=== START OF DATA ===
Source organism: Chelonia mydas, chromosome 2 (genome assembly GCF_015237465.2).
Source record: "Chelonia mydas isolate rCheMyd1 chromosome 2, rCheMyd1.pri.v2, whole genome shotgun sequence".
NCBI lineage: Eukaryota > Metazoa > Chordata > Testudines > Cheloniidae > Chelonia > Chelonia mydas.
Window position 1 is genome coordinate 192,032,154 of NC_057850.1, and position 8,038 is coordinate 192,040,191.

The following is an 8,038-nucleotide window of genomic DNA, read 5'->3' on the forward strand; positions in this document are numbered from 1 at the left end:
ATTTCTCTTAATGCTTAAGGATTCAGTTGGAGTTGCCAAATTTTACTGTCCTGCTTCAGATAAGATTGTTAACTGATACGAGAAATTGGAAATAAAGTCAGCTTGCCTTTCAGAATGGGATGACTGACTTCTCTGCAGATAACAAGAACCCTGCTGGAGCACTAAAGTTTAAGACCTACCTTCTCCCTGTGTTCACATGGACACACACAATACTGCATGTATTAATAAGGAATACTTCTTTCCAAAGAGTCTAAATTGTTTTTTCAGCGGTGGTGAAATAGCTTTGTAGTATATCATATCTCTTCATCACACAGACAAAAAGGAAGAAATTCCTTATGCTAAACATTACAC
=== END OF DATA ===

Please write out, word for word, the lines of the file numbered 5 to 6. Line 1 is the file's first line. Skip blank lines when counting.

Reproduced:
The following is an 8,038-nucleotide window of genomic DNA, read 5'->3' on the forward strand; positions in this document are numbered from 1 at the left end:
ATTTCTCTTAATGCTTAAGGATTCAGTTGGAGTTGCCAAATTTTACTGTCCTGCTTCAGATAAGATTGTTAACTGATACGAGAAATTGGAAATAAAGTCAGCTTGCCTTTCAGAATGGGATGACTGACTTCTCTGCAGATAACAAGAACCCTGCTGGAGCACTAAAGTTTAAGACCTACCTTCTCCCTGTGTTCACATGGACACACACAATACTGCATGTATTAATAAGGAATACTTCTTTCCAAAGAGTCTAAATTGTTTTTTCAGCGGTGGTGAAATAGCTTTGTAGTATATCATATCTCTTCATCACACAGACAAAAAGGAAGAAATTCCTTATGCTAAACATTACAC